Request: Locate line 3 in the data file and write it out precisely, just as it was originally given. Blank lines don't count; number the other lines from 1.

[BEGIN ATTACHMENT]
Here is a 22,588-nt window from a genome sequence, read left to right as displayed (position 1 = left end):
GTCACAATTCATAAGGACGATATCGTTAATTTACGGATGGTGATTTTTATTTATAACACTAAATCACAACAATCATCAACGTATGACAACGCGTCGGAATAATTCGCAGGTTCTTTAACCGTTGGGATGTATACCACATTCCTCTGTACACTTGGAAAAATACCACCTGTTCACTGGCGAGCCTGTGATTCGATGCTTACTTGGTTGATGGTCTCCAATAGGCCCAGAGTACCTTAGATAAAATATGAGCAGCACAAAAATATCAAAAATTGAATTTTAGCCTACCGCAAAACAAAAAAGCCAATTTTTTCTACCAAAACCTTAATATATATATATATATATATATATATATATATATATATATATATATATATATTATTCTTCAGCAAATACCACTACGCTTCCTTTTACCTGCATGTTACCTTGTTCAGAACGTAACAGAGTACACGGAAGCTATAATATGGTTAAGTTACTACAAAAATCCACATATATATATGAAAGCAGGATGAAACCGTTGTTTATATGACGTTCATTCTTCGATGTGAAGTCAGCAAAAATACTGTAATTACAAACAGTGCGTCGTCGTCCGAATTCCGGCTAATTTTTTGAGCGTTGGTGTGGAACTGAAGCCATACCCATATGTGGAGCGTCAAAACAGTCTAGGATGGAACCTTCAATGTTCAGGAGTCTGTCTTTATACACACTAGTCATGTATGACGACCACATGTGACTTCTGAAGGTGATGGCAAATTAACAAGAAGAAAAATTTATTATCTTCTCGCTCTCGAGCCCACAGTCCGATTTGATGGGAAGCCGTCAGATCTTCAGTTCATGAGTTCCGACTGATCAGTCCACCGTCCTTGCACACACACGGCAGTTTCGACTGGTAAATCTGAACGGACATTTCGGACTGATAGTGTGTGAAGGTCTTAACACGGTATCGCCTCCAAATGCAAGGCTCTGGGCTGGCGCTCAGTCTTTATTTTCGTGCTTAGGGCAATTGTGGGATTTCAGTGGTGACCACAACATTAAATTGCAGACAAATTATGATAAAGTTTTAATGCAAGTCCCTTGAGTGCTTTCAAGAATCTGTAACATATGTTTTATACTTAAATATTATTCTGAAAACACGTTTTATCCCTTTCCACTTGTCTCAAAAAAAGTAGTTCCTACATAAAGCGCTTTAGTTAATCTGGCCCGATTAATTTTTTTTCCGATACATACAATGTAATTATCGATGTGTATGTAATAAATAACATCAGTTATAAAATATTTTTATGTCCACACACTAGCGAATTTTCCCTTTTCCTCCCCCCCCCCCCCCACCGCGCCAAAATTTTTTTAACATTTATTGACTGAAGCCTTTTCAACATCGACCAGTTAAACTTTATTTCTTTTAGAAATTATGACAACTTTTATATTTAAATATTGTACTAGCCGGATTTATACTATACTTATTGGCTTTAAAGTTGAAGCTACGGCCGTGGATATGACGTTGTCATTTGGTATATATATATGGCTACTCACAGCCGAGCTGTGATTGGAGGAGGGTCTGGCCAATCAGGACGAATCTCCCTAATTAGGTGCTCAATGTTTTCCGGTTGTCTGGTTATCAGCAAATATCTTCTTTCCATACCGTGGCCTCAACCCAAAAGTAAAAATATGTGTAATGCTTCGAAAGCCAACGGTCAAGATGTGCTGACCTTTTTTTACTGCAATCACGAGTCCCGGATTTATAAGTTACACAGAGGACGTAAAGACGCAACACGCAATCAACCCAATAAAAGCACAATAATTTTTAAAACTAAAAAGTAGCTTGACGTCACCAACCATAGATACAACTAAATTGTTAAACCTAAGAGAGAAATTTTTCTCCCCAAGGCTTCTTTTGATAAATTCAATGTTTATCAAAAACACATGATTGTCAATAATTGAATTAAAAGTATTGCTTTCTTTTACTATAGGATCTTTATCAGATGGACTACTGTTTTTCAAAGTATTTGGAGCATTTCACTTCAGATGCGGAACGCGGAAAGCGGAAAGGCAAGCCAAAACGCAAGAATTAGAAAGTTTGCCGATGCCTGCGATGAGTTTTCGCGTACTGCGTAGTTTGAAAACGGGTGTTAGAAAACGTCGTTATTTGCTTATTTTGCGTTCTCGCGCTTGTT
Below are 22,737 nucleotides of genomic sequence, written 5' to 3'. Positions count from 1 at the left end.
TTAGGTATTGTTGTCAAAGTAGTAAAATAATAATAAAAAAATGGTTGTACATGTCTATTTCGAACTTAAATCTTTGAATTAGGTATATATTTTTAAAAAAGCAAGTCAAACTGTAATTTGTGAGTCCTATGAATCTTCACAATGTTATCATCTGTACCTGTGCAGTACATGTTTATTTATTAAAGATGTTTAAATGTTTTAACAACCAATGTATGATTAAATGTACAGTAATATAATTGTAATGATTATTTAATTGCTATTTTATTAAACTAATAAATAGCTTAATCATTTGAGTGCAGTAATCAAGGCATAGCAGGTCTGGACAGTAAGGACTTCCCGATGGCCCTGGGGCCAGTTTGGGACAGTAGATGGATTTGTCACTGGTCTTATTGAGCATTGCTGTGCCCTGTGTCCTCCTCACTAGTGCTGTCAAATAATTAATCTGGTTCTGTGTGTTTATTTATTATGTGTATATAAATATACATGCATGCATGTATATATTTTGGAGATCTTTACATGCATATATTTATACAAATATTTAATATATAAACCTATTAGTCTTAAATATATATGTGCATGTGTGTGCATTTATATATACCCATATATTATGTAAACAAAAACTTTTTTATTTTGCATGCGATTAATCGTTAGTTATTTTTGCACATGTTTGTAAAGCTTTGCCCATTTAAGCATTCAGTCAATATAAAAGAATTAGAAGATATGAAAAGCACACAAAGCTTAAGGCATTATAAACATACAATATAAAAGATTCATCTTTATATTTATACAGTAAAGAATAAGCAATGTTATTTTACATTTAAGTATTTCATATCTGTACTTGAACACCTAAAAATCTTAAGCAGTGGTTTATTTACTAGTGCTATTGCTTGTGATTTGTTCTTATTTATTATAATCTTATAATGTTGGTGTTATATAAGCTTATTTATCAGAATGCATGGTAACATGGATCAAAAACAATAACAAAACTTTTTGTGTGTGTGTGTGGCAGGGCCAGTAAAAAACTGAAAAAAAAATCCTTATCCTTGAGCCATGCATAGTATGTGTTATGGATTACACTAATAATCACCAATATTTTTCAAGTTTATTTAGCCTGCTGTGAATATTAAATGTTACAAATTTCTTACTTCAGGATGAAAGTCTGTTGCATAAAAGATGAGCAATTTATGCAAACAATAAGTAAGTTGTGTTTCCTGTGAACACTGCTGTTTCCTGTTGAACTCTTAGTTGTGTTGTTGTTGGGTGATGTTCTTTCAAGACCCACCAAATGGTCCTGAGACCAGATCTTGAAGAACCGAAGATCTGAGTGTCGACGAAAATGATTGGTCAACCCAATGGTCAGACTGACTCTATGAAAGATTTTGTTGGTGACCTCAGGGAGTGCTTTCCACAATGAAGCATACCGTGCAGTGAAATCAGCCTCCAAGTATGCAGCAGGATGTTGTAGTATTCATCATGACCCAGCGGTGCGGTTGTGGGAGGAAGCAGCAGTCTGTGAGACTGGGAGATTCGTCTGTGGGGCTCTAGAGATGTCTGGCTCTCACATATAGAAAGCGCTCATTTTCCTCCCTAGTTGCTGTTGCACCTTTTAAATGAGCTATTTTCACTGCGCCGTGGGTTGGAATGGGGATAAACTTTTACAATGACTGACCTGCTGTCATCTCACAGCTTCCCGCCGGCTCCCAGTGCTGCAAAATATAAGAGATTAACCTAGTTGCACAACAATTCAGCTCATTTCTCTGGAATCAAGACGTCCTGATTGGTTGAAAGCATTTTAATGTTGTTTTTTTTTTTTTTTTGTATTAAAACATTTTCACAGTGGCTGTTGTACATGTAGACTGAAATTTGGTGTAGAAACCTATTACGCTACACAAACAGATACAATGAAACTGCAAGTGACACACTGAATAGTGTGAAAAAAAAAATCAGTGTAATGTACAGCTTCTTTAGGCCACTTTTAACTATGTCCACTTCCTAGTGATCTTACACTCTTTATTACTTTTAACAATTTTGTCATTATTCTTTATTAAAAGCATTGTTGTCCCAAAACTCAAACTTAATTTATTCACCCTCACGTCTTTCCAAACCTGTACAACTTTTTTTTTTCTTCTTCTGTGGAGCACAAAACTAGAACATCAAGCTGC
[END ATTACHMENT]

Below are 22,737 nucleotides of genomic sequence, written 5' to 3'. Positions count from 1 at the left end.